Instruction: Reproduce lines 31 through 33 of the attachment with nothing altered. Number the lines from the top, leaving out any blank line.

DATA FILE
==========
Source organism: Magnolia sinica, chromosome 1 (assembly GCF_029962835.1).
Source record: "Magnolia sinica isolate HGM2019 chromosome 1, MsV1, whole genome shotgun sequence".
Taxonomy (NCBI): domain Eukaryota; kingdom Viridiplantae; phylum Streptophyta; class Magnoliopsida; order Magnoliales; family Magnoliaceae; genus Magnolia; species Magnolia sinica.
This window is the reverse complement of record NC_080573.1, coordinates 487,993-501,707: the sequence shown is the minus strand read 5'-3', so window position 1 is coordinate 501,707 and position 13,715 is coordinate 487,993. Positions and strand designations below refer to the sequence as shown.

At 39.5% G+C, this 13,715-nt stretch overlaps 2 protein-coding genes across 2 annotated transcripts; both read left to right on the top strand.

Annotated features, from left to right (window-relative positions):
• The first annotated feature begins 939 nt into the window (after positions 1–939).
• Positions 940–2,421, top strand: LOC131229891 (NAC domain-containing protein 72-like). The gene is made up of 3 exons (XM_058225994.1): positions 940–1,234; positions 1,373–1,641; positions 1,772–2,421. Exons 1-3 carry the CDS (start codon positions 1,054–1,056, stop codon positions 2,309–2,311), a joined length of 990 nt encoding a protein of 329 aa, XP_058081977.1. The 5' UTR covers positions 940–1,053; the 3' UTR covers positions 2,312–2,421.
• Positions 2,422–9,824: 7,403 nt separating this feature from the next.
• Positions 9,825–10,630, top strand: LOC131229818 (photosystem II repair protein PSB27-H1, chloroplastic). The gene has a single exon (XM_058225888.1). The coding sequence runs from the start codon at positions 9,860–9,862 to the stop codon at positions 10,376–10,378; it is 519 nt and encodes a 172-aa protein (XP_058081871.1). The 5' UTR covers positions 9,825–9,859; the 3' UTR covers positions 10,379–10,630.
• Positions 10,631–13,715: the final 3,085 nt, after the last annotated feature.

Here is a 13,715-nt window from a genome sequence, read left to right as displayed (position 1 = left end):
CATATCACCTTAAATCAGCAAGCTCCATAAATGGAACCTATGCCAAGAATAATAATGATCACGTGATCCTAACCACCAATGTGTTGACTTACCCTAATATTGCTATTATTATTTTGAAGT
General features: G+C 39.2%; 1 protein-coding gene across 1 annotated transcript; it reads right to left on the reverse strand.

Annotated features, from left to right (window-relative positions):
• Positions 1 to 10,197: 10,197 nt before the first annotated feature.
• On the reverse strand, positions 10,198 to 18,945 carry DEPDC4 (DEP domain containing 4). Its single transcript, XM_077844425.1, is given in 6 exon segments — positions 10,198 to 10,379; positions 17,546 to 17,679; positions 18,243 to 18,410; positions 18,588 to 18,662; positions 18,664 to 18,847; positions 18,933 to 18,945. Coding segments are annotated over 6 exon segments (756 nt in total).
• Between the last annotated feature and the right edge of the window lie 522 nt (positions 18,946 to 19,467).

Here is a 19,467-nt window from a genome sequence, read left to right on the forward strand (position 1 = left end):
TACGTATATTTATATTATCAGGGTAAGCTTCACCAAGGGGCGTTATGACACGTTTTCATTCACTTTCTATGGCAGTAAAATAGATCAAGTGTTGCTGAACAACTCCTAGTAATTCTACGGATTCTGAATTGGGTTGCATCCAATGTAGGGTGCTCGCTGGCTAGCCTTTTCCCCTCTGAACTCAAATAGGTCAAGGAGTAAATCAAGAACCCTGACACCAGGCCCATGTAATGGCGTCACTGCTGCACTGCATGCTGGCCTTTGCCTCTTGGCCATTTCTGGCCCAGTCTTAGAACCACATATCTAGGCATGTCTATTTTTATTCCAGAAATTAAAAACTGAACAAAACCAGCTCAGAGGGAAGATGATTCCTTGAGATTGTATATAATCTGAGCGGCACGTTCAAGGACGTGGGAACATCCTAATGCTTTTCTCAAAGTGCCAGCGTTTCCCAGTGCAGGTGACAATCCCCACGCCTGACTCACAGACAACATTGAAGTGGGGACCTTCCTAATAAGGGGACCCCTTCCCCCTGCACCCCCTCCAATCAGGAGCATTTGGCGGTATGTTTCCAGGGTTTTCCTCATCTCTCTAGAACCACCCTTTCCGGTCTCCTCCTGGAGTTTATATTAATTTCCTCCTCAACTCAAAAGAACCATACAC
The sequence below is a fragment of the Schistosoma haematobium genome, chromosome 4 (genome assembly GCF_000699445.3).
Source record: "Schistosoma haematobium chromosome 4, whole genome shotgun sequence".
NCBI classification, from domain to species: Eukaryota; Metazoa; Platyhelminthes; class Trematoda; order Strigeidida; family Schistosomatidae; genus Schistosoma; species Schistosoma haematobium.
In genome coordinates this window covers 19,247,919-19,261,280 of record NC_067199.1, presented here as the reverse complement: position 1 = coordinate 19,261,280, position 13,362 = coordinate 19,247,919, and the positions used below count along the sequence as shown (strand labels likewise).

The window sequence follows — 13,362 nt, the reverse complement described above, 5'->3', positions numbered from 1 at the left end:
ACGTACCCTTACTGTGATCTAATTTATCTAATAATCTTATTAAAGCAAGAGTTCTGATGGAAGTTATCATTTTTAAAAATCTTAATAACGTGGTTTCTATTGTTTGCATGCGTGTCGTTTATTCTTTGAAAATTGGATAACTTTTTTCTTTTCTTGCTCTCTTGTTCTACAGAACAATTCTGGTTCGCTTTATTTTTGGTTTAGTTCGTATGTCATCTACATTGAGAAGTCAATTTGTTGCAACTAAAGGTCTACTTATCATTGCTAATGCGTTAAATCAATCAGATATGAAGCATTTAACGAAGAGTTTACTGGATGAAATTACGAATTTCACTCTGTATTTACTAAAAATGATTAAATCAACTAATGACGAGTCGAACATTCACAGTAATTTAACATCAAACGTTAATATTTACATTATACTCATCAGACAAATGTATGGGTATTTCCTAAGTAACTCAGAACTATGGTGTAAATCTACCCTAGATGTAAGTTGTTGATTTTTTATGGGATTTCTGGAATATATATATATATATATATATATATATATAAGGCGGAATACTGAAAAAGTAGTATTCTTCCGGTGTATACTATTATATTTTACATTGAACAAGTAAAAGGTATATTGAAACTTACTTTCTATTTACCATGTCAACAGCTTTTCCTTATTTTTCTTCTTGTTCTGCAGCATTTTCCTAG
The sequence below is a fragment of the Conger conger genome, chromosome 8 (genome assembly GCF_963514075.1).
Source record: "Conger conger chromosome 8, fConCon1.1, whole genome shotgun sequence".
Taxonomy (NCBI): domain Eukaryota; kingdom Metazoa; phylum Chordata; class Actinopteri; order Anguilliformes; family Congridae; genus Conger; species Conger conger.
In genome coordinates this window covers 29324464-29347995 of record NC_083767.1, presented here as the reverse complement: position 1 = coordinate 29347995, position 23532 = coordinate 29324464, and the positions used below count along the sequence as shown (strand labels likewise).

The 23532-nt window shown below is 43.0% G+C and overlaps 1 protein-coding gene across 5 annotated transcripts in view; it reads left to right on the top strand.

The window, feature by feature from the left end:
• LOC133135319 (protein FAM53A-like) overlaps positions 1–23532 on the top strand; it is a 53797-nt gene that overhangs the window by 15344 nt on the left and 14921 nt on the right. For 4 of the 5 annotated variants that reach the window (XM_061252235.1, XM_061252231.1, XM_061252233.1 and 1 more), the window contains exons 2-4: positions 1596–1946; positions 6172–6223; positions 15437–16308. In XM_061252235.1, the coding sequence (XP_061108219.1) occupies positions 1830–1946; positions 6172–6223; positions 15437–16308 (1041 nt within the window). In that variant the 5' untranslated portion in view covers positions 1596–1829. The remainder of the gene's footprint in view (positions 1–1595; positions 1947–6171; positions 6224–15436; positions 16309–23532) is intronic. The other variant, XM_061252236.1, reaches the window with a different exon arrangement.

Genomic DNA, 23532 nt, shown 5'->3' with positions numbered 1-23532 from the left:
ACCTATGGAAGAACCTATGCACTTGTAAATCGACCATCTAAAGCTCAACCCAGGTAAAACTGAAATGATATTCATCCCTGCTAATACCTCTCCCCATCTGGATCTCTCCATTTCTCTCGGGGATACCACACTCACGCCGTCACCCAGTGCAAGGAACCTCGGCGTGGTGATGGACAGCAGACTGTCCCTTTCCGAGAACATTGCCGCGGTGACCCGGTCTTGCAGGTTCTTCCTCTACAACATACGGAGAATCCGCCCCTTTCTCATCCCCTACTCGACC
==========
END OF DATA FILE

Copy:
The 23532-nt window shown below is 43.0% G+C and overlaps 1 protein-coding gene across 5 annotated transcripts in view; it reads left to right on the top strand.

The window, feature by feature from the left end:
• LOC133135319 (protein FAM53A-like) overlaps positions 1–23532 on the top strand; it is a 53797-nt gene that overhangs the window by 15344 nt on the left and 14921 nt on the right. For 4 of the 5 annotated variants that reach the window (XM_061252235.1, XM_061252231.1, XM_061252233.1 and 1 more), the window contains exons 2-4: positions 1596–1946; positions 6172–6223; positions 15437–16308. In XM_061252235.1, the coding sequence (XP_061108219.1) occupies positions 1830–1946; positions 6172–6223; positions 15437–16308 (1041 nt within the window). In that variant the 5' untranslated portion in view covers positions 1596–1829. The remainder of the gene's footprint in view (positions 1–1595; positions 1947–6171; positions 6224–15436; positions 16309–23532) is intronic. The other variant, XM_061252236.1, reaches the window with a different exon arrangement.